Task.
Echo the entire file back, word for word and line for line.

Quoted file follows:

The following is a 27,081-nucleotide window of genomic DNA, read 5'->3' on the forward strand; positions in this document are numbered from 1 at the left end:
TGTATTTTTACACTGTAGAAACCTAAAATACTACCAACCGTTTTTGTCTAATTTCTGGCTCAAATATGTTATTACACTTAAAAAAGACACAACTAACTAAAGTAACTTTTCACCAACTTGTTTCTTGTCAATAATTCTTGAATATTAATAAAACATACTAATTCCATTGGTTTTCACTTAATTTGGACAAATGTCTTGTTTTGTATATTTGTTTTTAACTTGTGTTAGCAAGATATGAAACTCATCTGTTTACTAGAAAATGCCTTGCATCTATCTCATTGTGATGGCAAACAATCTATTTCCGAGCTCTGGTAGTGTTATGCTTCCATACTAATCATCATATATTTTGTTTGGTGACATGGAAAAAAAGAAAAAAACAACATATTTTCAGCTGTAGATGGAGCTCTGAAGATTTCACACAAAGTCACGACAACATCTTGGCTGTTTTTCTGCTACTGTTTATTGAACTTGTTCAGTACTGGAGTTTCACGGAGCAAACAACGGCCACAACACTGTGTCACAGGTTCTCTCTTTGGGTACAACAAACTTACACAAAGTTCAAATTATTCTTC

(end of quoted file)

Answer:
The following is a 27,081-nucleotide window of genomic DNA, read 5'->3' on the forward strand; positions in this document are numbered from 1 at the left end:
TGTATTTTTACACTGTAGAAACCTAAAATACTACCAACCGTTTTTGTCTAATTTCTGGCTCAAATATGTTATTACACTTAAAAAAGACACAACTAACTAAAGTAACTTTTCACCAACTTGTTTCTTGTCAATAATTCTTGAATATTAATAAAACATACTAATTCCATTGGTTTTCACTTAATTTGGACAAATGTCTTGTTTTGTATATTTGTTTTTAACTTGTGTTAGCAAGATATGAAACTCATCTGTTTACTAGAAAATGCCTTGCATCTATCTCATTGTGATGGCAAACAATCTATTTCCGAGCTCTGGTAGTGTTATGCTTCCATACTAATCATCATATATTTTGTTTGGTGACATGGAAAAAAAGAAAAAAACAACATATTTTCAGCTGTAGATGGAGCTCTGAAGATTTCACACAAAGTCACGACAACATCTTGGCTGTTTTTCTGCTACTGTTTATTGAACTTGTTCAGTACTGGAGTTTCACGGAGCAAACAACGGCCACAACACTGTGTCACAGGTTCTCTCTTTGGGTACAACAAACTTACACAAAGTTCAAATTATTCTTC